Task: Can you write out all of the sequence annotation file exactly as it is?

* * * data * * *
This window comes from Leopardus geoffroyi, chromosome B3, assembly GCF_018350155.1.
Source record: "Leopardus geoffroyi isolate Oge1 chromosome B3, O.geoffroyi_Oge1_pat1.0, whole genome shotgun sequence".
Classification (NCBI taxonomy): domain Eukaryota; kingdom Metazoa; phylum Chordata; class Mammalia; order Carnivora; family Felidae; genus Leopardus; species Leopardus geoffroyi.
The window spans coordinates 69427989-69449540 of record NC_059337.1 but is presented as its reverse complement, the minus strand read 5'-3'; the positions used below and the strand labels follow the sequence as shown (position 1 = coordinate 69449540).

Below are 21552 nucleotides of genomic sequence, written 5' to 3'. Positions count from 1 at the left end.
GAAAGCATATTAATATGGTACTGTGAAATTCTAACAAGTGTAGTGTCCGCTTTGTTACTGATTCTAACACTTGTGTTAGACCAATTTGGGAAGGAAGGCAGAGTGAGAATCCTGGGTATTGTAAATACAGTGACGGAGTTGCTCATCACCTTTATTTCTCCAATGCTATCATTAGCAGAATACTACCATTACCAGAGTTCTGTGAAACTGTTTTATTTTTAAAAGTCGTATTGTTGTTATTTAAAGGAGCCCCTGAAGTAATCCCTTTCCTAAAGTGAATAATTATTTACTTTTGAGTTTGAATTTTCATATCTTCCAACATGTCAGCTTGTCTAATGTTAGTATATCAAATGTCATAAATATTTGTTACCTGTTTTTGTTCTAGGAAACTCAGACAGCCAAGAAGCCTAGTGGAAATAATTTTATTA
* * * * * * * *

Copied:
This window comes from Leopardus geoffroyi, chromosome B3, assembly GCF_018350155.1.
Source record: "Leopardus geoffroyi isolate Oge1 chromosome B3, O.geoffroyi_Oge1_pat1.0, whole genome shotgun sequence".
Classification (NCBI taxonomy): domain Eukaryota; kingdom Metazoa; phylum Chordata; class Mammalia; order Carnivora; family Felidae; genus Leopardus; species Leopardus geoffroyi.
The window spans coordinates 69427989-69449540 of record NC_059337.1 but is presented as its reverse complement, the minus strand read 5'-3'; the positions used below and the strand labels follow the sequence as shown (position 1 = coordinate 69449540).

Below are 21552 nucleotides of genomic sequence, written 5' to 3'. Positions count from 1 at the left end.
GAAAGCATATTAATATGGTACTGTGAAATTCTAACAAGTGTAGTGTCCGCTTTGTTACTGATTCTAACACTTGTGTTAGACCAATTTGGGAAGGAAGGCAGAGTGAGAATCCTGGGTATTGTAAATACAGTGACGGAGTTGCTCATCACCTTTATTTCTCCAATGCTATCATTAGCAGAATACTACCATTACCAGAGTTCTGTGAAACTGTTTTATTTTTAAAAGTCGTATTGTTGTTATTTAAAGGAGCCCCTGAAGTAATCCCTTTCCTAAAGTGAATAATTATTTACTTTTGAGTTTGAATTTTCATATCTTCCAACATGTCAGCTTGTCTAATGTTAGTATATCAAATGTCATAAATATTTGTTACCTGTTTTTGTTCTAGGAAACTCAGACAGCCAAGAAGCCTAGTGGAAATAATTTTATTA